Are garden cities the answer to the housing crisis?

An article which explores whether the push for new garden cities will result in 'bog-standard suburban housing blighting the green belt' features in today's newspaper round-up.

The Guardian article says garden cities "are an idea whose time has come (again), enjoying the support of George Osborne, Ed Miliband and Nick Clegg. They are seen as a way to persuade not-in-my-backyarders to tolerate urgently needed new housing estates". But it asks: "Are garden cities the solution to Britain’s housing crisis? Or are they a sham – the same-old suburbs smothering precious green belt?"

The Times (subscription required) reports that "people in most towns and cities are being exposed to illegal air pollution". The newspaper says "the EU’s limit for nitrogen dioxide pollution was exceeded in 38 out of 43 areas of the UK last year, causing thousands of premature deaths". The figures "are buried in a report on air quality that the government must submit each year to the European Commission", the newspaper says.

An article in the Guardian comes out "in praise of boring cities". The article says: "Sophisticated urbanites tend to look down on much of suburban life. But I suspect many suburbanites find downtown obsessions – contemporary art, say, or elaborate ways of preparing coffee – equally tedious. Why isn’t their thumbs-down verdict on urban pretentiousness just as valid?".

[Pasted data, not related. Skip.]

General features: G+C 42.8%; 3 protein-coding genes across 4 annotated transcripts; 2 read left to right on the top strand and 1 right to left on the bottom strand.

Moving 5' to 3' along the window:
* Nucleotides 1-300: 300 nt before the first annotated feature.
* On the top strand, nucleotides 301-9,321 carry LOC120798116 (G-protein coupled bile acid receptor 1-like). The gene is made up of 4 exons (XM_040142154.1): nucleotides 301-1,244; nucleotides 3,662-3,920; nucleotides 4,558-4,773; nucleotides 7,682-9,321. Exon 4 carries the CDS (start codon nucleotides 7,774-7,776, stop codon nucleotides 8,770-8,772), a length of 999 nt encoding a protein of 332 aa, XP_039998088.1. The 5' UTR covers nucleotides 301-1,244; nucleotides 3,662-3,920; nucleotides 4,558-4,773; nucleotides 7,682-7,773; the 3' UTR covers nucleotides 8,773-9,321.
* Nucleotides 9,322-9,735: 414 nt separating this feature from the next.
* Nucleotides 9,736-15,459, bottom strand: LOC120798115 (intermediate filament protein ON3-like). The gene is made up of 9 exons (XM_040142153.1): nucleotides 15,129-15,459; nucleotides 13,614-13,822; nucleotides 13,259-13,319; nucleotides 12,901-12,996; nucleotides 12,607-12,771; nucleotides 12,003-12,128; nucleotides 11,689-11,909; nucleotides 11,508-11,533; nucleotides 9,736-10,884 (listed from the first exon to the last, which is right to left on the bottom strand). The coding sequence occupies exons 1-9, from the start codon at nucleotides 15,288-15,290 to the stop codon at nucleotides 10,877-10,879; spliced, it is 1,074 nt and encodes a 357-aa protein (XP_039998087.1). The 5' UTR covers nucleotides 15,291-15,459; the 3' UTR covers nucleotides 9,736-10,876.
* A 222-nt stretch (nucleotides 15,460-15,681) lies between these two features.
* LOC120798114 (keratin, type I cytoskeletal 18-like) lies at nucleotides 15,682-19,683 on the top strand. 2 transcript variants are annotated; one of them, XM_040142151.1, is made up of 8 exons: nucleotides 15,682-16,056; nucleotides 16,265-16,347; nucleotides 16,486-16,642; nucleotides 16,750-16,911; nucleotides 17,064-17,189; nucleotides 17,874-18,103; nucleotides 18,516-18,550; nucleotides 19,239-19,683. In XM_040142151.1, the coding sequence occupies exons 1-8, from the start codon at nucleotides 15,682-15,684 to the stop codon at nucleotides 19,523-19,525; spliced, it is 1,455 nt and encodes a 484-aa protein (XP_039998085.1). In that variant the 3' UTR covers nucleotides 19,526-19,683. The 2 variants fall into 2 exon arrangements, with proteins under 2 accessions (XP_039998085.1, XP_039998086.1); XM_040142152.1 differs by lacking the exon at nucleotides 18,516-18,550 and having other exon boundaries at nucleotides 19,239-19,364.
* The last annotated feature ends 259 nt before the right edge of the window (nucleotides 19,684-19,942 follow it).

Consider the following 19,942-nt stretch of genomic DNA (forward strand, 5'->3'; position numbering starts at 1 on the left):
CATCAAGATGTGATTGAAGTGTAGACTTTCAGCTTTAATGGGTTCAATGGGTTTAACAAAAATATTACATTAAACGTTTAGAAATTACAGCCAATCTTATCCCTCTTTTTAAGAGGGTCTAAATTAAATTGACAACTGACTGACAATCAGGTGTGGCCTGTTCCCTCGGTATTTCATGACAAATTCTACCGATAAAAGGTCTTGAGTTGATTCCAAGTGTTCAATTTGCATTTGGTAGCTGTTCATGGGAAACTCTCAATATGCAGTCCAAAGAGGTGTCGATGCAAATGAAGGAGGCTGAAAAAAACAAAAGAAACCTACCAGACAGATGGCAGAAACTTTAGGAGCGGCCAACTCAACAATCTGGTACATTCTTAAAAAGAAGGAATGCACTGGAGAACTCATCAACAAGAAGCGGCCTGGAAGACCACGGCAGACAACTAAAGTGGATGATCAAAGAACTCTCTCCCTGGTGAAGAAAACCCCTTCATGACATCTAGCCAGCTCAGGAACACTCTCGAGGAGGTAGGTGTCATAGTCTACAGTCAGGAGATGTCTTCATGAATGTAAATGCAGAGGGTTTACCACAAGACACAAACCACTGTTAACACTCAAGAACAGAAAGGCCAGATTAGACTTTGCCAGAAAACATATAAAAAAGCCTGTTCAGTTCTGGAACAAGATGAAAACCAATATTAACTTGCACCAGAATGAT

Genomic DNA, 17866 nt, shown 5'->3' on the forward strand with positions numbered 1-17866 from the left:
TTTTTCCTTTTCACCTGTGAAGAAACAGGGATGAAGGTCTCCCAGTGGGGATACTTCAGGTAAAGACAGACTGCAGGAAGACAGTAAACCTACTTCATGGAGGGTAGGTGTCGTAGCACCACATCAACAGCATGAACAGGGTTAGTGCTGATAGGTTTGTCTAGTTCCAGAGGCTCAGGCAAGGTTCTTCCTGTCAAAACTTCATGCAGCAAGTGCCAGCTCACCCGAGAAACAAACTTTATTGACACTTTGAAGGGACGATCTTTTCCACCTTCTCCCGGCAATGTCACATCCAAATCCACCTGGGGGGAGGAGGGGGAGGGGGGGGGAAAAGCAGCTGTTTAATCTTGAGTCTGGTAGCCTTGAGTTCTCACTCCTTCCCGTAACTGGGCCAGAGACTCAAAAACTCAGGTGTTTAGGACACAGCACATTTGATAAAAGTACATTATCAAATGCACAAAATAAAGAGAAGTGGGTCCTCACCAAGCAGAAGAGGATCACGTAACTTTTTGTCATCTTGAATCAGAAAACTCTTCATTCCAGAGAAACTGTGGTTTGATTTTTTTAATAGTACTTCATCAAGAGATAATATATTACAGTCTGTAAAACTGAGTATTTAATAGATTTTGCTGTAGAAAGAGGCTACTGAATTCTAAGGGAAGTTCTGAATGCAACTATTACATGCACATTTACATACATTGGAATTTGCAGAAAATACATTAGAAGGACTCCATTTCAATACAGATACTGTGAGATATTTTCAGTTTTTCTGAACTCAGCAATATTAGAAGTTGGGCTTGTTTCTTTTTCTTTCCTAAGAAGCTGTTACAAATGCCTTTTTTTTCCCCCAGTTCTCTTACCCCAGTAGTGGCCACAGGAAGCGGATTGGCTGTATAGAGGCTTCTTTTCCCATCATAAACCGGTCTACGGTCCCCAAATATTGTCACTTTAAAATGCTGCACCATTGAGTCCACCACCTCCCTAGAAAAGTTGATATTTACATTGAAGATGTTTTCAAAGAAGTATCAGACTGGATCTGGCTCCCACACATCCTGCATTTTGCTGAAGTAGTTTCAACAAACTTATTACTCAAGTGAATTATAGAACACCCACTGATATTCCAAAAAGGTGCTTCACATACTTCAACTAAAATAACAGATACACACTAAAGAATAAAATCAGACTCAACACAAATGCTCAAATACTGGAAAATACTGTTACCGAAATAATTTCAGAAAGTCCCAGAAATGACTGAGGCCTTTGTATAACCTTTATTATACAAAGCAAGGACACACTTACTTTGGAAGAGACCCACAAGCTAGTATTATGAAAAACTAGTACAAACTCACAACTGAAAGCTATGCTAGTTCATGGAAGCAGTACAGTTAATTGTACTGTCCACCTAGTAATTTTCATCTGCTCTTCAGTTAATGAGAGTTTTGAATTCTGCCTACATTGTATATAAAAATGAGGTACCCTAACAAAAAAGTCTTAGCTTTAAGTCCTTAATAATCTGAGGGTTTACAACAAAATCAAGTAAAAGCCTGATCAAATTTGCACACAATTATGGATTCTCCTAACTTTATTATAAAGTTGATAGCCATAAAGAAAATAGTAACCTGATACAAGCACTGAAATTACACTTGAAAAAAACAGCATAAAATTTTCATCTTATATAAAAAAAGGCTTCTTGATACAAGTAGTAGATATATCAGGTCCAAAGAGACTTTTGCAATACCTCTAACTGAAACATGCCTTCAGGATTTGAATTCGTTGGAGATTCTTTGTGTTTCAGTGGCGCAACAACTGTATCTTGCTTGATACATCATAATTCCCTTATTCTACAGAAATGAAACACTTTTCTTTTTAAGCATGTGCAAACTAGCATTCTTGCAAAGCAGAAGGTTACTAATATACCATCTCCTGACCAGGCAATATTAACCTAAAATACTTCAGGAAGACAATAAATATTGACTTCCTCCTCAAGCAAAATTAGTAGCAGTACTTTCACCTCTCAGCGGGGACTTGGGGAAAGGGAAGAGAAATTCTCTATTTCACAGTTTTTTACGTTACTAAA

The Telegraph showcases a collection of photographs of Britain's poor taken in the 1960s and 1970s to be shown for the first time in a new exhibition at London’s Science Museum. The newspaper says that photographer Nick Hedges "spent three years visiting areas of deprivation throughout the UK to create this seminal body of work for the housing charity Shelter". Hedges photographed slum housing "in major cities such as Birmingham, Manchester, Leeds, Bradford and London, documenting the distressing conditions faced by more than three million people".


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